Arthur woke up with a start and glancing out of the window, he realized that they were about ten minutes from Boston. Francis and his family were still fast asleep, obviously more tired than the Frenchman had been willing to let on. The Englishman tried coughing into his hand, clearing his throat and rustling his bags around, but the three remained dead to the world. Reluctantly, he reached out his hand and shook the other's shoulder. Bleary blue eyes peered at him questioningly. "You might want to wake up; we're only about ten minutes from the station. Not that I care or anything." Judging from the warmth in his cheeks, he was sure that he was flushing again but avoided Francis' gaze by putting his things in order, twitching violently when he heard Flutter giggling in the background. But as he watched Francis prepare to once again juggle the entire load, his compassionate side won out. "Where are you staying anyway?" trying and failing to appear nonchalant.
"C'est un hôtel, by the river," Francis said, "I am not too sure…I am…comment vous dites, new to the area?" Arthur racked his brains, the last time he had been here was around seven years ago and back then there hadn't been many hotels and other places to stay. He hoped things hadn't changed too much since his last visit. Fishing out a visiting card from his coat pocket, he asked, "This one?" Francis' blue eyes lit up in recognition. "Ah…oui! Then you are also staying there?"
Nodding he picked up the Frenchman's duffel bag and slung it over his shoulder, before picking up his own suitcase and one of Francis' as well. "Yes, I'll be staying there for about a month. Shall I help you with these since we are heading in the same direction?" "There is no limit to the feeling of happiness that my heart feels. I must be truly blessed indeed to have the good fortune of meeting such a kind and handsome man." "Shut…shut up! Don't say such foolish things! Push your luck and I'm off." He scowled angrily as Francis chortled, before hoisting Matthew onto his hip with Alfred clutching his free hand. The railway was loud, crowded but not quite as much as London's busy platforms. The tantalizing aroma of fish and chips wafted over to Arthur and he could feel his mouth beginning to water. Beside him, Francis was trying to keep Alfred in check. The boy's batteries were recharged after his nap and he was now darting about hyperactively, narrowly missing an old man. "Alfred!" scolded Francis, but it was to no avail and the boy was lost in his own make-believe game. As Francis called out to his son again, Arthur noticed that while Francis spoke in French quite freely to Matthew, he tended to use more English when speaking to Alfred. Arthur also noticed that the song that Alfred had been humming under his breath was the Captain America theme, and he mentally reminded himself to ask Francis about it later. But for now, they had other problems on their hands…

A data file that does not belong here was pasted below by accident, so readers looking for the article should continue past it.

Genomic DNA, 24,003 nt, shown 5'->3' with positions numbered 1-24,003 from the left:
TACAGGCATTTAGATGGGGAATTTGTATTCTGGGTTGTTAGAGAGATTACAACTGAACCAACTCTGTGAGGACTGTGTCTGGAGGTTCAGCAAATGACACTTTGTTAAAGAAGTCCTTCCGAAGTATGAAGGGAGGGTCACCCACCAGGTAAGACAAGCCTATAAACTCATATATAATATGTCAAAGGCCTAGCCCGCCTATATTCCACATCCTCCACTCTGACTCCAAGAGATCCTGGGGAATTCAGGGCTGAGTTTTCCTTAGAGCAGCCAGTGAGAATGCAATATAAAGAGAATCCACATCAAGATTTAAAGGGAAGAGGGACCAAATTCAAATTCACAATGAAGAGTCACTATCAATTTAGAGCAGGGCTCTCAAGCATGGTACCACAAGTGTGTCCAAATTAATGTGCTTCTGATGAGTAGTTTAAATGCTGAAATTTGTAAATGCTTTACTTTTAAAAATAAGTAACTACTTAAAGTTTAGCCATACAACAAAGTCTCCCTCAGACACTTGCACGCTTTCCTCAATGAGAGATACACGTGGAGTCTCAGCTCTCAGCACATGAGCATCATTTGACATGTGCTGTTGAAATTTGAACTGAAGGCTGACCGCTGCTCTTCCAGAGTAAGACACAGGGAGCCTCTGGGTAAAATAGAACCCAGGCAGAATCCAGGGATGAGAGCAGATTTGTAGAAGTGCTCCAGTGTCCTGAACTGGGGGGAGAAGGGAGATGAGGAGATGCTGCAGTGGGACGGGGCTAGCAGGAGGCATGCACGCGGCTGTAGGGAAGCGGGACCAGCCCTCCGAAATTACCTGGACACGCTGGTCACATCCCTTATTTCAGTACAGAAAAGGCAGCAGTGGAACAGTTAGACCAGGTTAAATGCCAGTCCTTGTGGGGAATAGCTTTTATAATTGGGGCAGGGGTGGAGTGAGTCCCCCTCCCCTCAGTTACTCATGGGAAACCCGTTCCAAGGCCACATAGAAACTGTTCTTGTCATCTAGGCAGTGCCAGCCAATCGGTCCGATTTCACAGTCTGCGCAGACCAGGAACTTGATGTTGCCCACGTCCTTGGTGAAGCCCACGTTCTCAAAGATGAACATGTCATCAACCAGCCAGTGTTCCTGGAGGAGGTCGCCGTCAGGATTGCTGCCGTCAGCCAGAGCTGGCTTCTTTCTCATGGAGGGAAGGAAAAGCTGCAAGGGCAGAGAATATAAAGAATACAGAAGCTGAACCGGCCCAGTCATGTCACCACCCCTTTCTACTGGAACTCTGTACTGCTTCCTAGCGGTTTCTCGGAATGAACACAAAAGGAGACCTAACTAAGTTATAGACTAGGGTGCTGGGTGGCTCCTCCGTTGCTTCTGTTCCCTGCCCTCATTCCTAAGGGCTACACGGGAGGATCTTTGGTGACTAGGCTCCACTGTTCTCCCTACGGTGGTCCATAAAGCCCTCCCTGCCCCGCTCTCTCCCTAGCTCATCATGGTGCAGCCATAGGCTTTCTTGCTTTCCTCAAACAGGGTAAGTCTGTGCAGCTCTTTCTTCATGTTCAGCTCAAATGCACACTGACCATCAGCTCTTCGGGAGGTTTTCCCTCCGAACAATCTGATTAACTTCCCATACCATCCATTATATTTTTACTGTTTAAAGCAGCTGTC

Setting aside his suitcases near Francis, he placed a hand on his hip and raised his voice, "Alfred. You stop that instant and march yourself back here right now. Do you hear me young man?" Sheepishly, Alfred walked towards Arthur and after a moment's hesitation; he placed his own pudgy hand in Arthur's. Arthur smirked at Francis' bewildered expression calmly picking up his luggage again before saying, "Shall we carry on then?"
Deciding to stroll down, the four amiably walked past the quaint homes enjoying the late afternoon sun. "Mon Dieu," said Francis, softly so that only Arthur could hear him, "How did you manage that? It's nearly impossible for me." "I have a younger brother myself, who was quite like Alfred at his age. I used to look after him when we were little. I suppose I've become rather accustomed to it." Francis grinned, "Ah Angleterre, you are full of surprises!"
Quirking a thick eyebrow, he asked, "Angleterre?" "Oui, unless you would prefer mon petit lapin instead?" Flushing angrily he sputtered, "What? Certainly not! Now see hear you daft fool…" What exactly Francis was supposed was supposed to see was cut off by Alfred's exclamation. They had reached the Witham and the blue-eyed boy tugged on Arthur's sleeve, "Can we go see the river please?" he asked, using his best, butter wouldn't melt in my mouth expression. Matthew looked interested at the prospect too and before Arthur knew, he was acting as a tour guide and telling the three about the river. He clutched Alfred's hand tightly in his own, Francis holding Matthew safely while the bespectacled boy excitedly told his father that the river was, 'très belle!'